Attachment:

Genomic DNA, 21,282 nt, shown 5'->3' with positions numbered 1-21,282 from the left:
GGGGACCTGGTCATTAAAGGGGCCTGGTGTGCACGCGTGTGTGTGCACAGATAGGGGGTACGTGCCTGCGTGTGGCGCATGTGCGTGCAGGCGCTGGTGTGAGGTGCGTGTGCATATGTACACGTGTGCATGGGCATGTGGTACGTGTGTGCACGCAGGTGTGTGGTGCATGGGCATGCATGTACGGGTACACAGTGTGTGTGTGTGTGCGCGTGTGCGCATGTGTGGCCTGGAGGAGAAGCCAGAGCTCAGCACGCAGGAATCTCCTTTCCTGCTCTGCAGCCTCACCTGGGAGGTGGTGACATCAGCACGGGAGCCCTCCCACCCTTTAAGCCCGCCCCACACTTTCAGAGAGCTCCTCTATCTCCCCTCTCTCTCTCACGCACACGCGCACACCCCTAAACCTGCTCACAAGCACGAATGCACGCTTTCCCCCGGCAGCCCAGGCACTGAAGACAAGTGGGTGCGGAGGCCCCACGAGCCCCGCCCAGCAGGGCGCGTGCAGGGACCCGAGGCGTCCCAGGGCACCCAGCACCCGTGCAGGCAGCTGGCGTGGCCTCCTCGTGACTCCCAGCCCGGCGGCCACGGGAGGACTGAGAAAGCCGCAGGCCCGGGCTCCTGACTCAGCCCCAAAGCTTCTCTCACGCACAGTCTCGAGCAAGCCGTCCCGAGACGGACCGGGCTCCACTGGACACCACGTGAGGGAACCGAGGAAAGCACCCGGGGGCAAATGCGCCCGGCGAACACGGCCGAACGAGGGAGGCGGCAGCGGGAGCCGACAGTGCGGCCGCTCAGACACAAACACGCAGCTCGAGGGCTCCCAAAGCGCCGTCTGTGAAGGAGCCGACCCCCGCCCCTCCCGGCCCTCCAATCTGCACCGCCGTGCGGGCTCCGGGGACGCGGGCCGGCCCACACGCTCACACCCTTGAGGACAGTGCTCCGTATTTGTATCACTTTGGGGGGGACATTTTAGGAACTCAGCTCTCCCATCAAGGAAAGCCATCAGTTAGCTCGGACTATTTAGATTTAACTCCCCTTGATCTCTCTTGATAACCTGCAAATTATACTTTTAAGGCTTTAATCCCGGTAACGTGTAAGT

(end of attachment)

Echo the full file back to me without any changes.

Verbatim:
Genomic DNA, 21,282 nt, shown 5'->3' with positions numbered 1-21,282 from the left:
GGGGACCTGGTCATTAAAGGGGCCTGGTGTGCACGCGTGTGTGTGCACAGATAGGGGGTACGTGCCTGCGTGTGGCGCATGTGCGTGCAGGCGCTGGTGTGAGGTGCGTGTGCATATGTACACGTGTGCATGGGCATGTGGTACGTGTGTGCACGCAGGTGTGTGGTGCATGGGCATGCATGTACGGGTACACAGTGTGTGTGTGTGTGCGCGTGTGCGCATGTGTGGCCTGGAGGAGAAGCCAGAGCTCAGCACGCAGGAATCTCCTTTCCTGCTCTGCAGCCTCACCTGGGAGGTGGTGACATCAGCACGGGAGCCCTCCCACCCTTTAAGCCCGCCCCACACTTTCAGAGAGCTCCTCTATCTCCCCTCTCTCTCTCACGCACACGCGCACACCCCTAAACCTGCTCACAAGCACGAATGCACGCTTTCCCCCGGCAGCCCAGGCACTGAAGACAAGTGGGTGCGGAGGCCCCACGAGCCCCGCCCAGCAGGGCGCGTGCAGGGACCCGAGGCGTCCCAGGGCACCCAGCACCCGTGCAGGCAGCTGGCGTGGCCTCCTCGTGACTCCCAGCCCGGCGGCCACGGGAGGACTGAGAAAGCCGCAGGCCCGGGCTCCTGACTCAGCCCCAAAGCTTCTCTCACGCACAGTCTCGAGCAAGCCGTCCCGAGACGGACCGGGCTCCACTGGACACCACGTGAGGGAACCGAGGAAAGCACCCGGGGGCAAATGCGCCCGGCGAACACGGCCGAACGAGGGAGGCGGCAGCGGGAGCCGACAGTGCGGCCGCTCAGACACAAACACGCAGCTCGAGGGCTCCCAAAGCGCCGTCTGTGAAGGAGCCGACCCCCGCCCCTCCCGGCCCTCCAATCTGCACCGCCGTGCGGGCTCCGGGGACGCGGGCCGGCCCACACGCTCACACCCTTGAGGACAGTGCTCCGTATTTGTATCACTTTGGGGGGGACATTTTAGGAACTCAGCTCTCCCATCAAGGAAAGCCATCAGTTAGCTCGGACTATTTAGATTTAACTCCCCTTGATCTCTCTTGATAACCTGCAAATTATACTTTTAAGGCTTTAATCCCGGTAACGTGTAAGT